Meet The Mag - Digest

  • 3 min read
Pics & Ink people, meet Digest. A small but mighty mag from the US that's as zingy as the berries on the cover.  Started in 2020, they are now on issue #9 and thanks to an intro from the lovely folk at Tonic magazine, it's now on the Pics & Ink shelves.   

It's a food quarterly with soul about real food and the people that eat it, grow it and enjoy it. Like many great mags, they have a manifesto, or rather a Digest-o, that promises no 'top 10s' and no 'best ofs,' just good writing about food (read the whole Digest-o here).

In issue 9, they visit the farm of Karen Washington who sounds like an incredible woman, starting off transforming empty spaces in the Bronx into community gardens in the 80s and spending a lifetime helping more people of colour into farming. There's also a lovely piece on blackberry picking, food sharing and recipes for a berry galette, Vietnamese egg rolls and fresh Ayurvedic late summer recipes.

We thoroughly enjoyed reading the issue and hope you will too. Here's our little interview with one of the founders, Dante Pilkington to formally introduce you to Digest mag. Bon appetit.

Digest Magazine Issue 9

Hi Dante, Digest is full of great, no-nonsense, unpretentious food writing. How did the burning desire to start a quarterly food mag begin? 

It was either late at night or early in the morning. We stopped at the I-84 Diner, which is named for the interstate. The I-84 Diner serves just about everything from fried clam strips to spanakopita. And like BBQs and soft-serve-french-fry joints, a round-the-clock diner is the true connector of American cuisine. You can find all three, packed to the gills on a Saturday night in the summertime from sea to shining sea. 
The industry leaders in the food writing biz -- Bon Appetit, Saveur, Food & Wine, etc. -- publish a lot of aspirational food writing. Their subscribers read articles for the life they wished they had; bopping around Chilean vineyards, hunting truffles in the Piedmontese woods, or baking the perfect French meringue in a marble topped kitchen.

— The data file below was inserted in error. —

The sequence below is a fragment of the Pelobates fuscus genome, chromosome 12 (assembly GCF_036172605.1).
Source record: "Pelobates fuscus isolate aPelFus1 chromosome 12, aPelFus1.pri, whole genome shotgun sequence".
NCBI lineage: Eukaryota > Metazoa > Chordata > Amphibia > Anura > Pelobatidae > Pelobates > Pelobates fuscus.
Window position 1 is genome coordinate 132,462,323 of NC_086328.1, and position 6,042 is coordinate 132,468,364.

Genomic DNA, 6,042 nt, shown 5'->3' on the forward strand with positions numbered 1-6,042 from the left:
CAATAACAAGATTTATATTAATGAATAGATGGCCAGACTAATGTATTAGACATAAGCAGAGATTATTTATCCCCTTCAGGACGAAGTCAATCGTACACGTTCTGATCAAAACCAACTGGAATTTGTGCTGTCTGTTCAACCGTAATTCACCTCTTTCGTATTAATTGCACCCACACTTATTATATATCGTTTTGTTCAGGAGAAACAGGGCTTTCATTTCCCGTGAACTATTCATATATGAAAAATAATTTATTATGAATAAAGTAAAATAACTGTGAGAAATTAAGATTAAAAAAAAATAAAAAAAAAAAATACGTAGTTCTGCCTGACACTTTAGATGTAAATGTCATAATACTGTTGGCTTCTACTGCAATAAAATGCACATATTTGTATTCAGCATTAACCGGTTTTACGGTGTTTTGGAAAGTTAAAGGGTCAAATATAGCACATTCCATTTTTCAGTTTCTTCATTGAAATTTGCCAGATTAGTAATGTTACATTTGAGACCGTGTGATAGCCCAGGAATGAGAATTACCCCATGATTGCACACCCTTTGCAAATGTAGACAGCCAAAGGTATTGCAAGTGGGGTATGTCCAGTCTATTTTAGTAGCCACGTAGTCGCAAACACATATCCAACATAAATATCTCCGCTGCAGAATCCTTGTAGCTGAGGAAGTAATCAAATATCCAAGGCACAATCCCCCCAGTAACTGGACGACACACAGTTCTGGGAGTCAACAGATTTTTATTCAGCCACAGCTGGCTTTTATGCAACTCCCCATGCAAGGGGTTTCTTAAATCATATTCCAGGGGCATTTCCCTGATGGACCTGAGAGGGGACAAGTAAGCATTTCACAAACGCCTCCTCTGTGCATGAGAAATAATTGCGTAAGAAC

So right there in the I-84 Diner, one of our founders, Alexander Finkelstien, came up with Digest: a magazine devoted to egalitarian eating. Our pages are filled with tales about food that connect us by authors from unexpected places.

I love how you have an homage to a massive restaurant chain next to a piece about the joy of foraging for berries. What makes a story worthy of an issue of Digest?

The story itself has to have a glaze of tone, a dollop of soul, and a healthy sprinkle of joy. 

But where the story comes from is just as important. We try to focus on publishing work by authors from unexpected places. We publish stories from people who have a fraught relationship to food; people with food disabilities, disordered eating, and body dysmorphia. Out of our peers and contemporaries, we publish the most authors over the age of 60. And, most of all, we love publishing first time authors, who would have never thought to put into writing how they love the food they love.

You're in the US. Whereabouts are you based and what's your setup? In the office, at the kitchen table, Zoom meets across the globe?

There are four main editors/founders, and, like the Ninja Turtles, we all have our specialties. Lucca is our inventory/production guy. Lucca is semi-nomadic/lives out of his 2008 Volkswagen Golf that doesn't have a muffler. Wherever Lucca goes, Digest  goes with, and you can hear it coming from a mile away!

What are your plans for future issues. What about a UK themed one?

We would love to grow the business to a point where we could pay our contributors equitably, at market price, for their work.

A UK themed Digest?! I've hit up about a dozen or so UK food-people and none of them have yet to submit an article. So, if anyone in Ol' Blighty is reading this: Give us your tired, your hungry, your huddled masses yearning to write about mushy peas and scrumpy.

What indie mags are on your coffee table?

Right now I have the 9th issue of Nick Muncy's Toothache and Fifty Grande's Food Issue.

Final question we ask this day and age, why make a print mag?

The kinds of people who still love the look and feel of an indy print magazine are our kinda people. In a grubby capitalist world, it feels real nice to make good things for good people.

Don't it just. You can pick up issue 9 in the shop now. Have a flick through here.

Digest Magazine Issue 9  Digest Magazine Issue 9  Digest Magazine Issue 9  Digest Magazine Issue 9

Leave a comment (all fields required)